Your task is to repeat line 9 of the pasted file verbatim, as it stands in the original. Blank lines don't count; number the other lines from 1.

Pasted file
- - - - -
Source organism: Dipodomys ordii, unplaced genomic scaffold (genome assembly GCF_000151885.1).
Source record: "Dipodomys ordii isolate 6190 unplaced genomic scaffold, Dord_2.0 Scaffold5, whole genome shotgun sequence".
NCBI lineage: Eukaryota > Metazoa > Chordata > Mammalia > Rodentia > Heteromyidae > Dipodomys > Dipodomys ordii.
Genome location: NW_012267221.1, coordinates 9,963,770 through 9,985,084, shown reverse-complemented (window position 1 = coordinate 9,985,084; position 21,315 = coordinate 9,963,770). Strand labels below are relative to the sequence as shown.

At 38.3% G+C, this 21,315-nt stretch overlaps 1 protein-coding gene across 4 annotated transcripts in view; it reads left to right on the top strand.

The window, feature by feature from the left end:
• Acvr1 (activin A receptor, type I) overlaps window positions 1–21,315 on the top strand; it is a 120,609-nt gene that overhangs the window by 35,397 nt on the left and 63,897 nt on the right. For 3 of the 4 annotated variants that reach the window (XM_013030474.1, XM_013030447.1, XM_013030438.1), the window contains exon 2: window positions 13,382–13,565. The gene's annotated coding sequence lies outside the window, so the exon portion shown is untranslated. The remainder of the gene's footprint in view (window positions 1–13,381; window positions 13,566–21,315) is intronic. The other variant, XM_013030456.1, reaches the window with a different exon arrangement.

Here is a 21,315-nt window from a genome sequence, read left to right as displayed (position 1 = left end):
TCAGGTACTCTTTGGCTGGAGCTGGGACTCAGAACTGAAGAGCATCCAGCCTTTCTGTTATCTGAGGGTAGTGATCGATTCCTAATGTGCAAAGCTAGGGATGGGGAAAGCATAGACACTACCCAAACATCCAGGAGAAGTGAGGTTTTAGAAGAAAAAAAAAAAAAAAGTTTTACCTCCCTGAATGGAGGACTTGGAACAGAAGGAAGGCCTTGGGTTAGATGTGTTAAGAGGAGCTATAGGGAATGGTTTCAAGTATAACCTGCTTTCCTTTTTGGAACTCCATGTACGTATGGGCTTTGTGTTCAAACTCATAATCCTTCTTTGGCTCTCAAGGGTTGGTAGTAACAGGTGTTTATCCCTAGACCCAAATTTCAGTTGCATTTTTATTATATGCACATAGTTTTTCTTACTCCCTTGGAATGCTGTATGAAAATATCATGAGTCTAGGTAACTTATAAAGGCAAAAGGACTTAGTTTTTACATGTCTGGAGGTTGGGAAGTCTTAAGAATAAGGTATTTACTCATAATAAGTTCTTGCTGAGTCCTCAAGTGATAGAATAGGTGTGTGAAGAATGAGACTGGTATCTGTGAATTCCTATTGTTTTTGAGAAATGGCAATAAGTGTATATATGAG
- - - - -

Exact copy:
TCAGGTACTCTTTGGCTGGAGCTGGGACTCAGAACTGAAGAGCATCCAGCCTTTCTGTTATCTGAGGGTAGTGATCGATTCCTAATGTGCAAAGCTAGGGATGGGGAAAGCATAGACACTACCCAAACATCCAGGAGAAGTGAGGTTTTAGAAGAAAAAAAAAAAAAAAGTTTTACCTCCCTGAATGGAGGACTTGGAACAGAAGGAAGGCCTTGGGTTAGATGTGTTAAGAGGAGCTATAGGGAATGGTTTCAAGTATAACCTGCTTTCCTTTTTGGAACTCCATGTACGTATGGGCTTTGTGTTCAAACTCATAATCCTTCTTTGGCTCTCAAGGGTTGGTAGTAACAGGTGTTTATCCCTAGACCCAAATTTCAGTTGCATTTTTATTATATGCACATAGTTTTTCTTACTCCCTTGGAATGCTGTATGAAAATATCATGAGTCTAGGTAACTTATAAAGGCAAAAGGACTTAGTTTTTACATGTCTGGAGGTTGGGAAGTCTTAAGAATAAGGTATTTACTCATAATAAGTTCTTGCTGAGTCCTCAAGTGATAGAATAGGTGTGTGAAGAATGAGACTGGTATCTGTGAATTCCTATTGTTTTTGAGAAATGGCAATAAGTGTATATATGAG